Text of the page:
Nambu mechanics

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In mathematics, Nambu dynamics is a generalization of Hamiltonian mechanics involving multiple Hamiltonians. Recall that Hamiltonian mechanics is based upon the flows generated by a smooth Hamiltonian over a symplectic manifold. The flows are symplectomorphisms and hence obey Liouville's theorem. This was soon generalized to flows generated by a Hamiltonian over a Poisson manifold. In 1973, Yoichiro Nambu suggested a generalization involving Nambu-Poisson manifolds with more than one Hamiltonian.[1]

Specifically, consider a differential manifold M, for some integer N ≥ 2; one has a smooth N-linear map from N copies of C (M) to itself, such that it is completely antisymmetric: the Nambu bracket, {h1, ..., hN−1, .}, which acts as a derivation {h1, ..., hN−1,fg} = {h1, ..., hN−1fg + f {h1, ..., hN−1g}; whence the Filippov Identities (FI),[2] (evocative of the Jacobi identities, but unlike them, not antisymmetrized in all arguments, for N ≥ 2 ):

 \{ f_1,\cdots , ~f_{N-1},~ \{ g_1,\cdots,~ g_N\}\} =  \{ \{ f_1, \cdots, ~ f_{N-1},~g_1\},~g_2,\cdots,~g_N\}+\{g_1, \{f_1,\cdots,f_{N-1}, ~g_2\},\cdots,g_N\}+\dots +\{g_1,\cdots, g_{N-1},\{f_1,\cdots,f_{N-1},~g_N\}\},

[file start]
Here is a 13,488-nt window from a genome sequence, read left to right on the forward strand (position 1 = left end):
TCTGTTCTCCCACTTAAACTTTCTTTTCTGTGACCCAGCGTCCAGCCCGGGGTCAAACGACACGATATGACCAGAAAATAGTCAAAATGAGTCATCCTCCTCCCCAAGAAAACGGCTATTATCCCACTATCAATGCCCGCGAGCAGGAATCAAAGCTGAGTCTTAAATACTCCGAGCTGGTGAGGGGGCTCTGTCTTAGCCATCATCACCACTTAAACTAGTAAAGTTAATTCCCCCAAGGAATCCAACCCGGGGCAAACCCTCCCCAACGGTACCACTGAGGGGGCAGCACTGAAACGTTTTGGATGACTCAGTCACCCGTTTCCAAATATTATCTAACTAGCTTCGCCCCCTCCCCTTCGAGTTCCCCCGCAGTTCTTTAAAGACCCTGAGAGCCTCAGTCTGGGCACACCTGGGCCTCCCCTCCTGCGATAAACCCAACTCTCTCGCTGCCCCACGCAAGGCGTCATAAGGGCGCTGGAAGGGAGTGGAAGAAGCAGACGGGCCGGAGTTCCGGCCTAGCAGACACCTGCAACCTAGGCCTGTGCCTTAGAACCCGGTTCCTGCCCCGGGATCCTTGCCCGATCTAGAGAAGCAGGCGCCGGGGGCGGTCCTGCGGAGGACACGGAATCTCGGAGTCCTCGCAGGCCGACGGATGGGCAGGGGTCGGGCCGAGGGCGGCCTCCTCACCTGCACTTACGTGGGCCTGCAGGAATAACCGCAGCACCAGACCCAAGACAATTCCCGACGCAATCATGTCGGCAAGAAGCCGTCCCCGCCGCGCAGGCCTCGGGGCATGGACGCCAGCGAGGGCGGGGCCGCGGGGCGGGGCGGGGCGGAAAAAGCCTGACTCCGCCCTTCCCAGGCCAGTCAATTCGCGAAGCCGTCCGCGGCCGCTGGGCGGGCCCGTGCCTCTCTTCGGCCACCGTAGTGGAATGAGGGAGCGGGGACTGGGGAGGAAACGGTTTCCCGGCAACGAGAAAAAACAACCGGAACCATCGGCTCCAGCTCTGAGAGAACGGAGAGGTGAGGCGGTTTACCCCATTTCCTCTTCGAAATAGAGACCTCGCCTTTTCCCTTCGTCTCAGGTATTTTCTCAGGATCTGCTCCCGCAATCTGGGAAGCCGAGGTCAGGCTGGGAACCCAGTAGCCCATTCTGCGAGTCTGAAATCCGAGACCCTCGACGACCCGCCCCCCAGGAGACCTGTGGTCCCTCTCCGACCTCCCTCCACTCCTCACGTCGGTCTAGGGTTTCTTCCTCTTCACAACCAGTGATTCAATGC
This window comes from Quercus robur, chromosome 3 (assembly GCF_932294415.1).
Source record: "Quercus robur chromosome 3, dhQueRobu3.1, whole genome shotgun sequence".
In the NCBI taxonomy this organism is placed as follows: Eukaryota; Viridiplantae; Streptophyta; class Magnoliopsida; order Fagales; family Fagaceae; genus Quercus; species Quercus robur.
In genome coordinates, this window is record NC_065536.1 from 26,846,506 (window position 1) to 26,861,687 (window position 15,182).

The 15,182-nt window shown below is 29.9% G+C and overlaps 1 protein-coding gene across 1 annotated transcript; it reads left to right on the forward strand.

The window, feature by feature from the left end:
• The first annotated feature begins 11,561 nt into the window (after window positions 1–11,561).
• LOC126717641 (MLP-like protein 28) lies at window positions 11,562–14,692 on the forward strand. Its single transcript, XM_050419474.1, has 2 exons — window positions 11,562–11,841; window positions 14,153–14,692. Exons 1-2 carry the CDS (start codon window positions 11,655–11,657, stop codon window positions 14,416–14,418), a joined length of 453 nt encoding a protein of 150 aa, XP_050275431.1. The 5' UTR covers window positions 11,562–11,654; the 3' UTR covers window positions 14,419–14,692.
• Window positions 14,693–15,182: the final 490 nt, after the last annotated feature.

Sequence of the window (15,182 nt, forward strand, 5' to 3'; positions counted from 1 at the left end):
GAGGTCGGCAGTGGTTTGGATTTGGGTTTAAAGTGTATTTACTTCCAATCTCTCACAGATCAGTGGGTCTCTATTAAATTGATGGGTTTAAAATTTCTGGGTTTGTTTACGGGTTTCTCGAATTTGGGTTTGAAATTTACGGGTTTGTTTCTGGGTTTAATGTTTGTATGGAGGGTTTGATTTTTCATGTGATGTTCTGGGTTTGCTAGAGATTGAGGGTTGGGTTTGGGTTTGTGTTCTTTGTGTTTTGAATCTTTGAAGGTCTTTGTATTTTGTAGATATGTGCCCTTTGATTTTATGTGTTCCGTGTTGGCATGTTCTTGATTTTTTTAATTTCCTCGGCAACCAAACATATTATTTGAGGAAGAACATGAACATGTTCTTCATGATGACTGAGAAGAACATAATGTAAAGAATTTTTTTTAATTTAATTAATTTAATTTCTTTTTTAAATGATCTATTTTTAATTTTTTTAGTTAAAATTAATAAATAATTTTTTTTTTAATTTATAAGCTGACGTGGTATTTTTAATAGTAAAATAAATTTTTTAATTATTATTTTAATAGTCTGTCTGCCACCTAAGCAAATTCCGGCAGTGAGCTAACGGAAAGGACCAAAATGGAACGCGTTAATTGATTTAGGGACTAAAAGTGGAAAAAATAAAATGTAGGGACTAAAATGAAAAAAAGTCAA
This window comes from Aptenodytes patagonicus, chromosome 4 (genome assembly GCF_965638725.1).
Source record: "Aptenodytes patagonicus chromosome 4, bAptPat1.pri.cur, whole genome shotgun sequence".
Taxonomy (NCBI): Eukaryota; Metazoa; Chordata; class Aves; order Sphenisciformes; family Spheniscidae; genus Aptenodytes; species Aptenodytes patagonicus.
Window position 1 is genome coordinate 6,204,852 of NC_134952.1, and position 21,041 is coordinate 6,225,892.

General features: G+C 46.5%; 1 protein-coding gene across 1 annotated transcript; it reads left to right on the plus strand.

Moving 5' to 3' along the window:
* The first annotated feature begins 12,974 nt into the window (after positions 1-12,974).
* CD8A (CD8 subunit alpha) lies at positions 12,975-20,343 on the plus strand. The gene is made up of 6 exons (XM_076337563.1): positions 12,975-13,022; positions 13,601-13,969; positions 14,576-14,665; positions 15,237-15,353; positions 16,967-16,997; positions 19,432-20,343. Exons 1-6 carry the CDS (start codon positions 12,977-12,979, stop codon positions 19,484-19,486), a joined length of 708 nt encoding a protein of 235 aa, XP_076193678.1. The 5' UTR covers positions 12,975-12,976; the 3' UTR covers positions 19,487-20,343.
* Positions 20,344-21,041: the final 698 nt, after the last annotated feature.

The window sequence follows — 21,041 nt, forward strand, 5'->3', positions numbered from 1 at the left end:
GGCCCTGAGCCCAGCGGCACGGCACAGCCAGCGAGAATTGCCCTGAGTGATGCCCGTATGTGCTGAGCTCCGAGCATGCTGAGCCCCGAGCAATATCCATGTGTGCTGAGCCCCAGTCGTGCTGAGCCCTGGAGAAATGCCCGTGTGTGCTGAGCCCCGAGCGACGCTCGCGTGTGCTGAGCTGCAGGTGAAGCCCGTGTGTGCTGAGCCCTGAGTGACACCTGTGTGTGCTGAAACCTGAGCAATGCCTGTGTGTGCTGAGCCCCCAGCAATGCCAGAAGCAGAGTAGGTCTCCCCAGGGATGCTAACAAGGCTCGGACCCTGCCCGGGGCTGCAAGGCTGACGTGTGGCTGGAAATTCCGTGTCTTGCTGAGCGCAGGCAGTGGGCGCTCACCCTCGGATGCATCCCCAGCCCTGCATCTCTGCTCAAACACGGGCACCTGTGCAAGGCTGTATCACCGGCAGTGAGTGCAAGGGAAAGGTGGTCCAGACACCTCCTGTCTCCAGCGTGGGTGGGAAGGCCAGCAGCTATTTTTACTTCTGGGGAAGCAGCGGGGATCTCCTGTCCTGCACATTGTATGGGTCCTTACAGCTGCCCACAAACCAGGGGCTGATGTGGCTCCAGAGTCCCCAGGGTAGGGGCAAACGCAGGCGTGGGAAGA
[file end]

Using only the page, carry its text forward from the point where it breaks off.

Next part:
so that {f1, ..., fN−1, •} acts as a generalized derivation over the N-fold product {. ,..., .}.

There are N − 1 Hamiltonians, H1, ..., HN−1, generating an incompressible flow,

ddt f= {f, H1, ..., HN−1}.

The generalized phase-space velocity is divergenceless, enabling Liouville's theorem. The case N = 2 reduces to a Poisson manifold, and conventional Hamiltonian mechanics.

For larger even N, the N−1 Hamiltonians identify with the maximal number of independent invariants of motion (cf. Conserved quantity) characterizing a superintegrable system which evolves in N-dimensional phase space. Such systems are also describable by conventional Hamiltonian dynamics; but their description in the framework of Nambu mechanics is substantially more elegant and intuitive, as all invariants enjoy the same geometrical status as the Hamiltonian: the trajectory in phase space is the intersection of the N−1 hypersurfaces specified by these invariants. Thus, the flow is perpendicular to all N−1 gradients of these Hamiltonians, whence parallel to the generalized cross product specified by the respective Nambu bracket.

Quantizing Nambu dynamics leads to intriguing structures[3] which coincide with conventional quantization ones when superintegrable systems are involved—as they must.

See also[edit]


  1. ^ Nambu, Y. (1973). "Generalized Hamiltonian dynamics". Physical Review D7 (8): 2405–2412. Bibcode:1973PhRvD...7.2405N. doi:10.1103/PhysRevD.7.2405. 
  2. ^ Filippov, V. T. (1986). "n-Lie Algebras". Sib. Math. Journal 26 (6): 879–891. doi:10.1007/BF00969110. 
  3. ^ Curtright, T.; Zachos, C. (2003). "Classical and quantum Nambu mechanics". Physical Review D68 (8): 085001. arXiv:hep-th/0212267. Bibcode:2003PhRvD..68h5001C. doi:10.1103/PhysRevD.68.085001.